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  • November 30, 2009

    'Tis the Season (for charitable junk mail)

    [Posted by ]

    Over Thanksgiving, my Mom told me that she gets, on average, 15 pieces of mail a day asking her for charitable donations. My Mom gives a lot to charity, so on one hand I understand her appeal to marketers, on the other hand, I wonder how much of the money she gives just goes to solicitations.

    This time of the year, I get tons of requests for donations too. I try not to get too bent out of shape about it, but then today I got this in the mail:

    So, my question is, is this a donation or a threat? I think it's a threat. Basically, Smile Train is threatening to send me more and more mail until I donate. Great. I think the folks at Smile Train know damn well how annoying unsolicited mail is and I'm sure they think this is a brilliant tact. I don't see it that way. All I can think about are the people that genuinely believe in and support Smile Train. Their financial support is now apparently going to harass people who don't donate after the first unsolicited letter. How exactly does that help children with cleft lips and palates?

    But really, it's not just charities like Smile Train that are wasting money. I've done some charity walks, paddles and the like this year. So have a lot of my friends and when they're doing something for a cause, I'll generally chip in a few bucks. To be honest, I don't usually have a deep affinity for whatever organization they're involved in, but I do believe in supporting my friends. Unfortunately, I'm now convinced that just about all of every $25 or $50 donation has been spent trying to get me to donate more. Sure, people who've donated in the past are more likely to donate again. But the fact that I donated once isn't the only information these charities have about me. They know I made my donation in support of someone else and they know how much it was for. Is it really worth it to send letter after letter to someone who donated $25 to a bike ride? Who's in charge of designing their mail plans?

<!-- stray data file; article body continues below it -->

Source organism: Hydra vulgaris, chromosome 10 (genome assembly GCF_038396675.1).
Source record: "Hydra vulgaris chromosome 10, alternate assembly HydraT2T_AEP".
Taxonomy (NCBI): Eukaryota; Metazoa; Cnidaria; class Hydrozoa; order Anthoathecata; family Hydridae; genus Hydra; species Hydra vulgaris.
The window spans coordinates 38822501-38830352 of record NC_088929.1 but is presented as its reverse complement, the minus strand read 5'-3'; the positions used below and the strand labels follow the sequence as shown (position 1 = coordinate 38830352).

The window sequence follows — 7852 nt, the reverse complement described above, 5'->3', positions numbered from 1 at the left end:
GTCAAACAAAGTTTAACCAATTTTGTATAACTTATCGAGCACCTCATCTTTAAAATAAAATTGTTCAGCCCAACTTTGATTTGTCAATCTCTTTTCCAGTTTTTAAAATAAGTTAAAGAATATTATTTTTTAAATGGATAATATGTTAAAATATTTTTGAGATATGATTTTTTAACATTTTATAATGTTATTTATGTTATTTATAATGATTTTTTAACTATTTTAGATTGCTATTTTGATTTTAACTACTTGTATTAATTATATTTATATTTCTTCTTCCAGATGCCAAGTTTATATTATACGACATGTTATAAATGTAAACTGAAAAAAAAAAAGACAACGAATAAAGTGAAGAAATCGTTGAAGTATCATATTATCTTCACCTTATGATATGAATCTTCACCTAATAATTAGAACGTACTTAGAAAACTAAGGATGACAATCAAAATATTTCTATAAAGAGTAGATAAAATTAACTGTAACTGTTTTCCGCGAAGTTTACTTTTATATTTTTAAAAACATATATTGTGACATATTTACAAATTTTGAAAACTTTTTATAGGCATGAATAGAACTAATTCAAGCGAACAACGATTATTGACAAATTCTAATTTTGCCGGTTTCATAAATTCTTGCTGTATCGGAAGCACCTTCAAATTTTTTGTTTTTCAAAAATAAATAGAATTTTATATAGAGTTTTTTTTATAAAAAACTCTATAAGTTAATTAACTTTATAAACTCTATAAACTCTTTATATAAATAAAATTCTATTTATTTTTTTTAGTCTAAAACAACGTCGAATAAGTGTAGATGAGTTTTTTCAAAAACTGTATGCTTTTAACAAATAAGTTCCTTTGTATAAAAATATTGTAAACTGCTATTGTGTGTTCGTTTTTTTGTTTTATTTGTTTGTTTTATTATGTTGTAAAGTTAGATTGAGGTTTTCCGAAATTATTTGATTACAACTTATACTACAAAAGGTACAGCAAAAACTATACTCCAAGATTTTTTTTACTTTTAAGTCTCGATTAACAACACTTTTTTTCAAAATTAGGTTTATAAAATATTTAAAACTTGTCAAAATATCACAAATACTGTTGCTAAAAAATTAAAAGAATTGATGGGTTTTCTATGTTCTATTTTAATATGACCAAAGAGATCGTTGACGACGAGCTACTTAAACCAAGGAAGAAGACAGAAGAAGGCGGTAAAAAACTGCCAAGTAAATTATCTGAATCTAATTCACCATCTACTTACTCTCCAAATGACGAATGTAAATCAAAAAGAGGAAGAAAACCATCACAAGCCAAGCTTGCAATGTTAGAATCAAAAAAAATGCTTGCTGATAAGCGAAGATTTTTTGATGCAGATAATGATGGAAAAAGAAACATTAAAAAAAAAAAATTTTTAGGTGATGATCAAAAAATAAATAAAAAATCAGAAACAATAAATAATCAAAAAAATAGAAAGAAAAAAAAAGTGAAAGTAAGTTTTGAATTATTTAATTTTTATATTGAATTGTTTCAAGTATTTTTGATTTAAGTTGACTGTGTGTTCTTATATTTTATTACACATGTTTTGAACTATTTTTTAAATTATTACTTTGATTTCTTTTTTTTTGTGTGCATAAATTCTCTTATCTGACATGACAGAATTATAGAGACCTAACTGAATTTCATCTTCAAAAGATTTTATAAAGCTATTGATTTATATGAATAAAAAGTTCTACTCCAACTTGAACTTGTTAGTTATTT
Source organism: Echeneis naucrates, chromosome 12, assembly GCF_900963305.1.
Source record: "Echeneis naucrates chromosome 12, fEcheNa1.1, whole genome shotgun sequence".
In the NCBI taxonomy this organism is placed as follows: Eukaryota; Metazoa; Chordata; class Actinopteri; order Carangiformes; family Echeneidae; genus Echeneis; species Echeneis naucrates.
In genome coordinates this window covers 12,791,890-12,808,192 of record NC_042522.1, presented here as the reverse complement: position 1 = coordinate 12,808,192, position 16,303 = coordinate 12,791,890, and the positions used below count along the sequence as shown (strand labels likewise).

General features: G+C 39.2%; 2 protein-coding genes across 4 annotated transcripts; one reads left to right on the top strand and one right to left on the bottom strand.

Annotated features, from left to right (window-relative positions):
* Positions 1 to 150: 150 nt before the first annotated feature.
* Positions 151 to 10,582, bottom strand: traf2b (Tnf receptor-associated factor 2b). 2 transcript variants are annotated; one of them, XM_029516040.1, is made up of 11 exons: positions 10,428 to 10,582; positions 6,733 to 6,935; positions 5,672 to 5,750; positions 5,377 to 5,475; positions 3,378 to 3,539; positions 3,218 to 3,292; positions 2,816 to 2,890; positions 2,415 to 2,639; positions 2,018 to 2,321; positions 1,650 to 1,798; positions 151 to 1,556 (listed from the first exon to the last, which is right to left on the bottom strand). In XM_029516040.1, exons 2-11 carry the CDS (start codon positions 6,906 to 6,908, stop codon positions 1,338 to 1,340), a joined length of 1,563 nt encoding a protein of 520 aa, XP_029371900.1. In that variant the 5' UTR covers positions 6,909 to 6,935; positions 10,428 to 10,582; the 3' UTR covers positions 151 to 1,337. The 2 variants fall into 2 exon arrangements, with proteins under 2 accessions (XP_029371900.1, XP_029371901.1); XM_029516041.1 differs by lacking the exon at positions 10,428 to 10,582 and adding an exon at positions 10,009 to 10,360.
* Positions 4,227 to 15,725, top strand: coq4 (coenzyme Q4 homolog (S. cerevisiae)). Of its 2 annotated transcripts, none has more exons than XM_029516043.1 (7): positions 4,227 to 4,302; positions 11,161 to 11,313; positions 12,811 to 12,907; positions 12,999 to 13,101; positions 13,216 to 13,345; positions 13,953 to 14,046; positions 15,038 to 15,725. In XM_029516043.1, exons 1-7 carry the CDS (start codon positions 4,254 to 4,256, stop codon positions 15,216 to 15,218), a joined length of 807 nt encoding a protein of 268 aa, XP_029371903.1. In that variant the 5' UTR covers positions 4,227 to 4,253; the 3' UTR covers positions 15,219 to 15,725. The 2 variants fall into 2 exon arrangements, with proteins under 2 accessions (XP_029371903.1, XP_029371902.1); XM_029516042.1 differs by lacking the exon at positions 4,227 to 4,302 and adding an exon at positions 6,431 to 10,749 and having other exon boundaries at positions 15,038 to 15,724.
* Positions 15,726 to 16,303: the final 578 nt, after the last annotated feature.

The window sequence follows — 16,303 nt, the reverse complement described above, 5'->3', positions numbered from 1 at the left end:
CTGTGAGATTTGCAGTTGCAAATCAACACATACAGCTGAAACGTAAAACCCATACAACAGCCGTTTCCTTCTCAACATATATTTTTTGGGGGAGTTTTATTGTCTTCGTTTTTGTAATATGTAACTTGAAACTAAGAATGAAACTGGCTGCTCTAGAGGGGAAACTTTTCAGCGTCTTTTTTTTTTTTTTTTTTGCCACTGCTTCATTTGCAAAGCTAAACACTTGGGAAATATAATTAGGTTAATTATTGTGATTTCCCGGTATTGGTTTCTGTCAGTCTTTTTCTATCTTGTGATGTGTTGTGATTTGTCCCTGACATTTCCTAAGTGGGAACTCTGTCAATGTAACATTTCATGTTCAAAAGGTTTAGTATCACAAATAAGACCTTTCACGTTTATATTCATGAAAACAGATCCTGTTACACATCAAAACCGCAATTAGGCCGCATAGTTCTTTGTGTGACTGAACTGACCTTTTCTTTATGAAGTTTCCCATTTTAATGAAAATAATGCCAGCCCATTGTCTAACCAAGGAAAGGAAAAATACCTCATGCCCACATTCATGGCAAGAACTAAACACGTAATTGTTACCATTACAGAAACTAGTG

Going forward, I think the next time someone is doing some run, I'm not going to donate in their name, I'm just going to give them money. They can give it to the charity and I can rest easy knowing that that charity won't waste time, space & money on me again.

    Is it wrong to be such a bitch about charity?

    Posted by at 09:25 PM | Comments (1)     
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    November 16, 2009

    Seven semi-petty reasons to dislike Sarah Palin

    [Posted by ]

    With the upcoming release of her book, Sarah Palin is back in the news. All I can say is "ugh". Actually, that's not true. I can say more. Here are seven semi-petty reasons I dislike Sarah Palin.

    1. She talks like a hick, but not because she’s a hick, but rather because she thinks she’s talking like “middle America”. So basically, she thinks we’re hicks. It’s just as demeaning as when John Kerry walked around in jeans and a gun waving ears of corn. I’m not your stereotype.

    2. My brother’s girlfriend is a former Alaska resident with some connections in high places. She hates Palin. I like her and she loves my brother, so I’ve gotta give her opinion some weight.

    3. She not only opposes gay marriage, but supports a constitutional amendment to ban it. The Constitution, as we should have learned from prohibition, is not a vehicle through which to impose a specific morality on the rest of us.

    4. As governor of Alaska, she paid a bounty on wolves. The wolves were killed so that hunters could get more caribou and moose. I like wolves and I personally think that if hunters can’t outsmart the wolves, they don’t deserve the meat.